Report: Service bungled shooting
Washington — A string of security lapses resulted in a four-day delay before the U.S. Secret Service realized that a man had fired a high-powered rifle at the White House in 2011, an incident that could have put President Barack Obama’s daughters at risk, according to a Washington Post investigation.
At issue is what the Post calls the Secret Service’s bungled response to the case of Oscar R. Ortega-Hernandez, an Idaho man who was sentenced to 25 years in prison after firing at least seven bullets at the White House on November 11, 2011. The president and Michelle Obama were away, but their daughters were in Washington — one at home and the other due to return that night.
A White House usher expressed concerns about the safety of Malia Obama, who was to arrive within minutes of the reports of the shots, The Post reported. The usher told the staff to keep Sasha Obama and her grandmother, Marian Robinson, inside.
The reports of shots fired that night were not connected to the White House until four days later when a White House housekeeper noticed broken glass and a chunk of cement on the floor inside. Ortega, who fled the scene, was arrested the day after that.
The Post story alleges that some Secret Service officers knew immediately that shots had been fired into the White House, but that they were “largely ignored, and some were afraid to dispute their bosses’ conclusions” that the shooting was not directed at the White House. The service conducted only a cursory inspection of the White House for evidence or damage, the Post said, and key witnesses were not interviewed until after bullets were found.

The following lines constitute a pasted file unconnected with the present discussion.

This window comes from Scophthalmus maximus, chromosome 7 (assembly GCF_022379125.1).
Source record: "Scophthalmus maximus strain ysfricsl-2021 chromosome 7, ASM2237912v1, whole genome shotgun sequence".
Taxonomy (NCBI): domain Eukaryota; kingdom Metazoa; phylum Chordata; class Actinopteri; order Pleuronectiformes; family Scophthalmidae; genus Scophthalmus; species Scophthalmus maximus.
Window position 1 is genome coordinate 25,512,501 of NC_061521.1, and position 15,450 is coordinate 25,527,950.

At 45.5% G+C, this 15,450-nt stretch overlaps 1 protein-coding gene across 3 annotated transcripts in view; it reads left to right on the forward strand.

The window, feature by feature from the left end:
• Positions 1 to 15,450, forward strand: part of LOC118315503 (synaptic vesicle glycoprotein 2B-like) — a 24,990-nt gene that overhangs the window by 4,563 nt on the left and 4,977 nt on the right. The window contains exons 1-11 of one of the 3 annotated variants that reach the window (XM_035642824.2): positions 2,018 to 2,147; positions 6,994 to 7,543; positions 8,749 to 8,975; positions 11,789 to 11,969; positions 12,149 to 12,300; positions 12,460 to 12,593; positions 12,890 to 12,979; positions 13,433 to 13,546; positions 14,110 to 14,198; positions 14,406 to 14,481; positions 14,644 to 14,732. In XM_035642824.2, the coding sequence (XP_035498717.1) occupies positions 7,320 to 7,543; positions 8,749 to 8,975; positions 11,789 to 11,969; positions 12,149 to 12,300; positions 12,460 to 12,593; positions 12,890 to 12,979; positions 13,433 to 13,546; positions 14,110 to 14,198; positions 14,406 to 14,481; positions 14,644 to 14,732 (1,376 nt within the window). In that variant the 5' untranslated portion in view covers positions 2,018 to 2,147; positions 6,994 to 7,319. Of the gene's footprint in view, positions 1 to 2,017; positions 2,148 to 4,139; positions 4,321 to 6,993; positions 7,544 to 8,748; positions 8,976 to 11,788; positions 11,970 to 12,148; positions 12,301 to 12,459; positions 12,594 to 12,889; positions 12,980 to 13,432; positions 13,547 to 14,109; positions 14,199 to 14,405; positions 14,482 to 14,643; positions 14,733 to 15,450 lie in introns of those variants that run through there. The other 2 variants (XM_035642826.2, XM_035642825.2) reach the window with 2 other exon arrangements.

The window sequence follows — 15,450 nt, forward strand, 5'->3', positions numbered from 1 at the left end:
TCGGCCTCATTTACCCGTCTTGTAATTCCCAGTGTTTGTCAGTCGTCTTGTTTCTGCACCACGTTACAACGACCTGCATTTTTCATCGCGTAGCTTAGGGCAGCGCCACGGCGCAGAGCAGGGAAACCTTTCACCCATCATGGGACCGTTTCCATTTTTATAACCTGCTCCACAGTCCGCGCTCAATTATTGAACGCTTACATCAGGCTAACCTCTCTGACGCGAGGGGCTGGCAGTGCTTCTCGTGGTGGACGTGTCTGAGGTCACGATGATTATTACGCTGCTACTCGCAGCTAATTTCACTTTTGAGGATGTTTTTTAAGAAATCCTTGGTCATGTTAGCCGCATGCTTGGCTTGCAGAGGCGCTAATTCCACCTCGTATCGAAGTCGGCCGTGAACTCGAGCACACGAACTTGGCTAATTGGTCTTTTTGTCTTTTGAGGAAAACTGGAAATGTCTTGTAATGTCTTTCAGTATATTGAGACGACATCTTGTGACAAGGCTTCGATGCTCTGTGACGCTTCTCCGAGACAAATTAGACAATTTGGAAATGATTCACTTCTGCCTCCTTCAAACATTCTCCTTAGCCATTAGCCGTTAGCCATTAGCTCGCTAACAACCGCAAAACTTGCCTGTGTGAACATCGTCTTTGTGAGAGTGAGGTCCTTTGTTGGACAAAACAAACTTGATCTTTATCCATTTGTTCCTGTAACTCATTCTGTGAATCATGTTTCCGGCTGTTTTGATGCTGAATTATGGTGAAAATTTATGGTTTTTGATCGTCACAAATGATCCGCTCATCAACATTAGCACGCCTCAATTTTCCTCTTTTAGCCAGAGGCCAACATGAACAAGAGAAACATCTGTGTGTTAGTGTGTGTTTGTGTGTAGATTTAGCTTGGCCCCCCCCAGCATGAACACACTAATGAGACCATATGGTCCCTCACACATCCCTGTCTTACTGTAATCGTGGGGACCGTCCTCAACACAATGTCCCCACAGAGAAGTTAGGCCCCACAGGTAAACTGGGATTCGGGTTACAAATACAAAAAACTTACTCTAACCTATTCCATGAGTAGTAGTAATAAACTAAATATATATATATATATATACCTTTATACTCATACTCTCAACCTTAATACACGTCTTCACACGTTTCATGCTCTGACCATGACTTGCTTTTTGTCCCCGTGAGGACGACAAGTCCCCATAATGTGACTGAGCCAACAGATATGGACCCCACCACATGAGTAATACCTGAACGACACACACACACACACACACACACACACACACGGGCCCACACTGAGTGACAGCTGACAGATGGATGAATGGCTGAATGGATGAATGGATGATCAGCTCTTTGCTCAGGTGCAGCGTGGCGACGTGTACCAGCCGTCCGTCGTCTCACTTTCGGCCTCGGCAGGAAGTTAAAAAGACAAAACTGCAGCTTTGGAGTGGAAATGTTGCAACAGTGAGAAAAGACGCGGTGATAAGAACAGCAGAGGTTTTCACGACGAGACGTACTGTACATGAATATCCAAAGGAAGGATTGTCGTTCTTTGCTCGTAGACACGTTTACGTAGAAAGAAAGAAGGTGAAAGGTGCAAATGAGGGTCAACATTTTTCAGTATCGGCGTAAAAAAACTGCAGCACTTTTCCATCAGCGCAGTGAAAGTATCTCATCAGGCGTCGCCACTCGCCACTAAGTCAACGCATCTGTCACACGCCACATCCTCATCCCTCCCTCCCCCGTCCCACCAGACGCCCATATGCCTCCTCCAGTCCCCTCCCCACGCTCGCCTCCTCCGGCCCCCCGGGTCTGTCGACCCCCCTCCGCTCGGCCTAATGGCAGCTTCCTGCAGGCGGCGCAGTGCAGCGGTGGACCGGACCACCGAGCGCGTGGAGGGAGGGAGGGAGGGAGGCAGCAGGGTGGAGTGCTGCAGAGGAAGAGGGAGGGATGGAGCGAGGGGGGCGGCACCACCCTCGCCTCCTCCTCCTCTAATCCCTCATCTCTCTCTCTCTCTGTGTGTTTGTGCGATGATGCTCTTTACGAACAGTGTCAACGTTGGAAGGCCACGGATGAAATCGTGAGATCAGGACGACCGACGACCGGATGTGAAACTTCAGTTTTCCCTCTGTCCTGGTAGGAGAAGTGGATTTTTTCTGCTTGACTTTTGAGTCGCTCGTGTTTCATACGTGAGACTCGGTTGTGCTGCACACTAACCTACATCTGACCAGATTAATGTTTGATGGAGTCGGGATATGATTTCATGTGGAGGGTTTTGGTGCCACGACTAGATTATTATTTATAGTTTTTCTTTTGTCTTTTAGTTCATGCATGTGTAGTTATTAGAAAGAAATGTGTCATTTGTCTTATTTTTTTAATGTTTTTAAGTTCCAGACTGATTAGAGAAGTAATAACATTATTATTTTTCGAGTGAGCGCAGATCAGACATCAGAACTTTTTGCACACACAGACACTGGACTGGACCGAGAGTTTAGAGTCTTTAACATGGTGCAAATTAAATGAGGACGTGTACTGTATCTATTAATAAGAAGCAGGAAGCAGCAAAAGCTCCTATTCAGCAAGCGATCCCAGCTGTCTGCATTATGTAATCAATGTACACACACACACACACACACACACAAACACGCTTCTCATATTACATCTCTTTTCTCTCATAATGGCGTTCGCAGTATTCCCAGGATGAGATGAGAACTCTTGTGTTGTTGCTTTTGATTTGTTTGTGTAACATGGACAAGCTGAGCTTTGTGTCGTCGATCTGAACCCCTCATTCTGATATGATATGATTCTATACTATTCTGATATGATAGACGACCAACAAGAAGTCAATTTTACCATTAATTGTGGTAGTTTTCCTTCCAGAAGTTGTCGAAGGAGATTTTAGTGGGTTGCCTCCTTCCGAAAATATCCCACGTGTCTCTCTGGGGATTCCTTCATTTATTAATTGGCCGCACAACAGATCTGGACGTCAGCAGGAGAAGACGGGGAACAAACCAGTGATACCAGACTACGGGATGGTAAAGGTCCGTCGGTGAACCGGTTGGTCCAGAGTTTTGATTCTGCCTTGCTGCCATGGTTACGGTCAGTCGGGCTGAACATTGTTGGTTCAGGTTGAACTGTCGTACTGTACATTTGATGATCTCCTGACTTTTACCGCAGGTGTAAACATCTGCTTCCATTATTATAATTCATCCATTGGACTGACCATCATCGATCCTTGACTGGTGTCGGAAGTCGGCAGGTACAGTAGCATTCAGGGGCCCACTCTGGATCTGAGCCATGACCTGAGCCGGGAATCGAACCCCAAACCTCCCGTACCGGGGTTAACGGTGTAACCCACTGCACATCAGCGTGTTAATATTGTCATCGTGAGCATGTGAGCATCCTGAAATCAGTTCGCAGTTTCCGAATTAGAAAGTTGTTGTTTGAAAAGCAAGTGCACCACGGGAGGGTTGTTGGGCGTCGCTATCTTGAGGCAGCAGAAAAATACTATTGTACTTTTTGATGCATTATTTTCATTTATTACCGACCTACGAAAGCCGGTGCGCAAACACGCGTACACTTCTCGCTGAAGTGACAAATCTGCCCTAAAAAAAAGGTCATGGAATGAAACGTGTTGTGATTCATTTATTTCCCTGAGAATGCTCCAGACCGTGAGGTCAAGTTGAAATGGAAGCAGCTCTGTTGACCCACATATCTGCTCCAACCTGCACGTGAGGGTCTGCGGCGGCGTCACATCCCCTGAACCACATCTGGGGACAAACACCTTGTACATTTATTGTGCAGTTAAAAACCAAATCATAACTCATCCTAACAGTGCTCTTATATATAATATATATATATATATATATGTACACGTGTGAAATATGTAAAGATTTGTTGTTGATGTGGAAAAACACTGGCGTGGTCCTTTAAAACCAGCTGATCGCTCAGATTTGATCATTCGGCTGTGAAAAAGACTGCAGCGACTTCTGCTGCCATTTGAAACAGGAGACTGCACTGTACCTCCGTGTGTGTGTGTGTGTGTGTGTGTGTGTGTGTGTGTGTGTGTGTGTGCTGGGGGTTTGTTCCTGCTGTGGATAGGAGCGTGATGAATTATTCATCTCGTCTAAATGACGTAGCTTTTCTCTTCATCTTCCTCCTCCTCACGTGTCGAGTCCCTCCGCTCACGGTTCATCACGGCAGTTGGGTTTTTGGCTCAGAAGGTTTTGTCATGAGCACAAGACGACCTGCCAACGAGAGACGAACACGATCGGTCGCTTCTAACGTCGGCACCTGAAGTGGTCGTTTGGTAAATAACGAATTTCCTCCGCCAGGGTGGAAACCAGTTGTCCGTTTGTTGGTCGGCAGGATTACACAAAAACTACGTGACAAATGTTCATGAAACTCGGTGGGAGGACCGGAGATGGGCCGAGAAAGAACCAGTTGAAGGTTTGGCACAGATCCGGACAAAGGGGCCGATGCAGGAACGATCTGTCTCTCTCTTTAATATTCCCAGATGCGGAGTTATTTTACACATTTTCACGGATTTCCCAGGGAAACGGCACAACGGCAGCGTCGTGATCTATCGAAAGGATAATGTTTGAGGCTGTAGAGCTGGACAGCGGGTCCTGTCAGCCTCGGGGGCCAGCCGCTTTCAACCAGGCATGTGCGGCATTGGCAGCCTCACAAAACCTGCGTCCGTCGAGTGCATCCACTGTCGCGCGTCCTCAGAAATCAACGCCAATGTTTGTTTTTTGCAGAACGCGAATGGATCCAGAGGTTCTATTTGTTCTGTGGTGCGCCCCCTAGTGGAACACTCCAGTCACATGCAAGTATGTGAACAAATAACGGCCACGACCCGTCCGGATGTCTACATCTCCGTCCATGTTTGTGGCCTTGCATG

The suspect was able to park his car on a public street, take several shots and then speed off without being detected, the Post noted, calling it “sheer luck” that Ortega was identified as the shooter, mainly because the troubled and jobless 21-year-old wrecked his car seven blocks away and left his gun inside.
The Post based its story on interviews with agents, investigators and other government officials and hundreds of pages of documents, including transcripts of interviews with officers on duty that night and audio recordings of radio transmissions.
In a statement to the Associated Press, the Secret Service said it “implemented both personnel and structural enhancements” following a review of the incident, “and other physical and technical enhancements, including additional surveillance cameras.”
A Secret Service official, who requested anonymity for lack of authorization to comment for attribution, said the delay in understanding what happened that night was not the result of misconduct or incompetence, but “an uncertain situation” that included echoing shots from a quarter mile away and confused initial witness reports.
“I’m not saying this was our shining moment, but we never stopped looking for this guy,” the official said.
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